Goats and Grand Schemes: Zambia Part II

Greetings again from Zambia! I am in the 8th week of my internship with BioCarbon Partners Trust and things have been going very well. I have fallen into a definite rhythm of life in the country. Several things about my work have changed since my last blog post. First, I have been engaged in the redesign of the charcoal project and the management of the construction of new kilns. I am also training a local counterpart to successfully adopt these new systems when I leave in August.

Soon after I arrived, it was obvious that the charcoal project model needed to change. The first model was one in which the Ndubulula Eco Charcoal Association (NECA) – the community organization in charge of the kiln – would be compensated upon the sale of the bags of charcoal. The organization would then pay its members based on a system of their choosing. When I arrived it was found that motivating the workers was difficult and the construction of the kiln was taking too long. To design a new system my counterpart and some others helped me to examine the way charcoal is produced traditionally. I found that traditional laborers are paid by piecework labor by different tasks – chopping down trees, constructing the kiln, or bagging the charcoal – or paid in alcohol and n’shima. A successful project would be one that mirrored the traditional methods (not the alcohol and n’shima) while also paying high enough wages to ensure that people could rely on this project for a living without resorting to unsustainable charcoal production on the side.

Working with my counterpart, we designed a new model for NECA that was based on the traditional model. We identified eight steps – which may change to nine – in the process that would determine the paying of more regular and consistent wages, which we felt would be a better motivator of the workers. We began with a community meeting to discuss the new model and what the pay rate would be for each step, looking to find an agreement on both the steps and fair wages. Ensuring that everyone understood the process beforehand would help the management of the project. A few days after this meeting, we began working on a new kiln.

We began the new system with the first step in the process – felling trees and cutting them into pieces that will eventually be placed in the kiln frame. Using improved harvesting methods, the felled trees will regenerate so that when this strip is returned to in 18 years, it will be found in a similar state to before being cut down. Using axes, the workers cut trees ranging in circumference from 33cm all the way up to 126cm! After felling the tree, they then chop the trunk into smaller pieces for carrying and separate the canopy, which is used to line the forest floor and help with regrowth.

The first step has been a great success. In one week the workers managed to cut down enough trees for two kilns. For comparison, it took over one month to cut enough wood for the previous kiln! So far the system has shown itself to be successful, maybe even too much so. They cut more wood than we needed, causing us to go over budget. Now we will have to design a regulation to prevent this from happening again. However, with projects like these and in designing new systems, adjustments will have to be made as new lessons are continuously learned. When working with community projects, nothing is set in stone and one must continually learn from the lessons that are given by the project implementation.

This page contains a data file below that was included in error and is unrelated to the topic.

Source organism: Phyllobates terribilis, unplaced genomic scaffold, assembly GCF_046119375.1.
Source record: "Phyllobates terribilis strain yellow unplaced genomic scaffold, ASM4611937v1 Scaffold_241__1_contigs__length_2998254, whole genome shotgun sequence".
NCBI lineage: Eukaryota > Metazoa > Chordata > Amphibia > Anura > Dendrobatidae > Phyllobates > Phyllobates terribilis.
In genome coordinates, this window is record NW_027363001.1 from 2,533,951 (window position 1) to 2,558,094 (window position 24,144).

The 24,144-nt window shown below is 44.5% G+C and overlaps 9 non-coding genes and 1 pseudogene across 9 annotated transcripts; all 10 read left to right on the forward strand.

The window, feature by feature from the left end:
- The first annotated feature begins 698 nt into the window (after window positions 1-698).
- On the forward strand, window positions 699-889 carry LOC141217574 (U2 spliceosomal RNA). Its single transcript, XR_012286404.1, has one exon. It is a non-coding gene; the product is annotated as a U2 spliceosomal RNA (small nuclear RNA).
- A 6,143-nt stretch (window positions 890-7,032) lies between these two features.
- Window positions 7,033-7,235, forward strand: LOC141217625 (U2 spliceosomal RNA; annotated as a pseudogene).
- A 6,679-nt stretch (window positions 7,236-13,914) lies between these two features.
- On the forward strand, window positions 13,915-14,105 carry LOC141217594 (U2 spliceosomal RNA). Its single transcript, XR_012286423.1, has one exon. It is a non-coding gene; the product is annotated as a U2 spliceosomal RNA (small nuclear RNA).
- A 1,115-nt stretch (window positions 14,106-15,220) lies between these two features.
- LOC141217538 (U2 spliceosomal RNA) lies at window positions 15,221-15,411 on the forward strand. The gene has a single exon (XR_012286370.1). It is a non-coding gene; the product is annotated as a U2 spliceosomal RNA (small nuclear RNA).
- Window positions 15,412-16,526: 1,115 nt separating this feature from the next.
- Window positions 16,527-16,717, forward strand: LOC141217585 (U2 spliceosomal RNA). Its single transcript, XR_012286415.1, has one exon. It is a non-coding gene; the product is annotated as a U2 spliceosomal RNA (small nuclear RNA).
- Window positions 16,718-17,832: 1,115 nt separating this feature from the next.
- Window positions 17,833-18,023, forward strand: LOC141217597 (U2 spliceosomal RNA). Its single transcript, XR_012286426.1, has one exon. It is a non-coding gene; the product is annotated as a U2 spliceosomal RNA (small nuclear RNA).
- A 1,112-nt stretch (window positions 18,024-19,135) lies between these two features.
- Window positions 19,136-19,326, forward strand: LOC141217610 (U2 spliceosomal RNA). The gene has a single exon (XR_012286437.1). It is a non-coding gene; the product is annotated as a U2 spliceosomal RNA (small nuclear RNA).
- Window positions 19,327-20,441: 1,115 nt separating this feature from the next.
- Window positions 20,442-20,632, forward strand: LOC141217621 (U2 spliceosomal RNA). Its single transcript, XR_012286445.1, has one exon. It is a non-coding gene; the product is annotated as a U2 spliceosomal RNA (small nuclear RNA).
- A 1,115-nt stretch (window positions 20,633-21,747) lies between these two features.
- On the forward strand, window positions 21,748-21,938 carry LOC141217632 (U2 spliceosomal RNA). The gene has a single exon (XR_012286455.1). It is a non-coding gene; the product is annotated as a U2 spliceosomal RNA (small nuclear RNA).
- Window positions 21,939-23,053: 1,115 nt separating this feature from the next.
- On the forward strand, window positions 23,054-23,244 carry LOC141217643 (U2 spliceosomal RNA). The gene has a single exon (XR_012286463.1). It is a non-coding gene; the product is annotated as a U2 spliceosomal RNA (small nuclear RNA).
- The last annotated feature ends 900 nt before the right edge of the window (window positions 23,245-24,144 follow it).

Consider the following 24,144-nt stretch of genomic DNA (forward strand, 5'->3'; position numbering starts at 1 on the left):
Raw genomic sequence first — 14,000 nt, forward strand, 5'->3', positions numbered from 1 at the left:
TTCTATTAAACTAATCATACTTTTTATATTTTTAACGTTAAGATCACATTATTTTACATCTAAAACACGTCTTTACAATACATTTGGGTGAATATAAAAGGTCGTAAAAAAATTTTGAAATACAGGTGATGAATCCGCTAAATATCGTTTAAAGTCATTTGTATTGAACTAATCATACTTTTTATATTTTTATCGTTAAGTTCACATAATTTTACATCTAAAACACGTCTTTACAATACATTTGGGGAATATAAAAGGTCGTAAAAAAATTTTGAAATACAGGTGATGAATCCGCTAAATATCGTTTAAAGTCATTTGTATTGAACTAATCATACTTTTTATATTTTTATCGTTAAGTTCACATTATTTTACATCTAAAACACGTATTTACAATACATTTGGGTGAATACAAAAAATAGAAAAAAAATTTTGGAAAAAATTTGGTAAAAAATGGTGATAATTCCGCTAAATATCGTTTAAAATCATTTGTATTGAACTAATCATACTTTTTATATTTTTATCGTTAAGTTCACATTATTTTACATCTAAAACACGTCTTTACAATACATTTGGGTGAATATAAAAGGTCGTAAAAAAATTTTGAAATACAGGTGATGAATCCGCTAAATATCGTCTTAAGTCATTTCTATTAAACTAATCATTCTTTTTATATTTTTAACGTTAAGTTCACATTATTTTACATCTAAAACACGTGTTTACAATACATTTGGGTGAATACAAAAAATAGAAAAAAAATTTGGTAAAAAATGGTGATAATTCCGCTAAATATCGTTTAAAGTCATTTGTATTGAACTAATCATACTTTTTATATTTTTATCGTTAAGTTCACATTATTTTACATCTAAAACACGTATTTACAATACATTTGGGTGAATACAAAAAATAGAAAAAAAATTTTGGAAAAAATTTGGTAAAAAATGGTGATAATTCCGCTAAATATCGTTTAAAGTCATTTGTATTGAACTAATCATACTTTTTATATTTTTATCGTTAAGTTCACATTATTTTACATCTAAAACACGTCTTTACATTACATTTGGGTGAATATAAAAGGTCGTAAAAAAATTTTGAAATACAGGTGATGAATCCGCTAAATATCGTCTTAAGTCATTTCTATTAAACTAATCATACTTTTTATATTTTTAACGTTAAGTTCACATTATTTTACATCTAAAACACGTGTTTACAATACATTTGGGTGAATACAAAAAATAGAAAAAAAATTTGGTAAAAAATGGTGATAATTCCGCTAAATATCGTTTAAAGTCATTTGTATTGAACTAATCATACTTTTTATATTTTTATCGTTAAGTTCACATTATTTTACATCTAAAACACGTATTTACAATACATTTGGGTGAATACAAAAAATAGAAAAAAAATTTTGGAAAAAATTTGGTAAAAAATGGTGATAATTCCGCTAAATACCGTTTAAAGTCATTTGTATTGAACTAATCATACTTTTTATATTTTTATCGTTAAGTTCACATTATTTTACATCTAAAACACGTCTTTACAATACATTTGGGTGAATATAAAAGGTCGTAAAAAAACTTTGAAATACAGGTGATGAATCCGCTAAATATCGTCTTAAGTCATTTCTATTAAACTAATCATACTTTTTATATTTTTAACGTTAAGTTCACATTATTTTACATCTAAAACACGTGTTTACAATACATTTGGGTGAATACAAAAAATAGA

I have been enjoying this work immensely. Performing the field research to design the new model, seeing the first phase succeed, and being here to work out the kinks in the new model has been especially satisfying for me. Additionally the new model is moving much faster than I had originally anticipated. I may get to see the construction and burning of a kiln from start to finish, which was not expected when I first developed a timeline of the new system. That is an exciting prospect for me.

As I mentioned earlier, I have settled into a rhythm of life in the country. Everything takes more time when one lives without electricity or running water. For instance it takes me 1 hour to make and eat breakfast in the morning. I typically make oatmeal, and between starting a fire, boiling water and cooking the oatmeal I have listened to a good 40 minutes of the BBC news. I have to take time to boil water for hand washing and dish sterilization, which is a few hours every few days. Some days I make enough relish in the afternoon to feed me both lunch and dinner, but starting my charcoal stove takes me about 30 minutes each time and the initial cooking takes around 90 minutes. With the August winds starting now, I sometimes have to light my stove inside my house, which then fills it with smoke for at least an hour, making it uninhabitable for me. Life in the country takes time and patience, but I have settled into the rhythm and these tasks have begun to flow for me.

In a piece of very good news, I have successfully run off the pesky goats I mentioned in the last post. One afternoon I saw them come into my yard, so I grabbed my big stick, swinging it and yelling, running them off into the bush. They returned several times in the next hour and were met with similar fury. After the third time, they did not return, and have not returned to my yard. Now I can safely leave soap in my shower and buckets of water on the porch without worry. Now I have to figure out a solution to the Geckos that occasionally fall from my ceiling.

My time here is short, and it will move quickly. There is much to do, and I am confident that I will leave this project in a good position. I am looking forward to presenting my work to the Wagner community and sharing my story in the fall.

Until next time.

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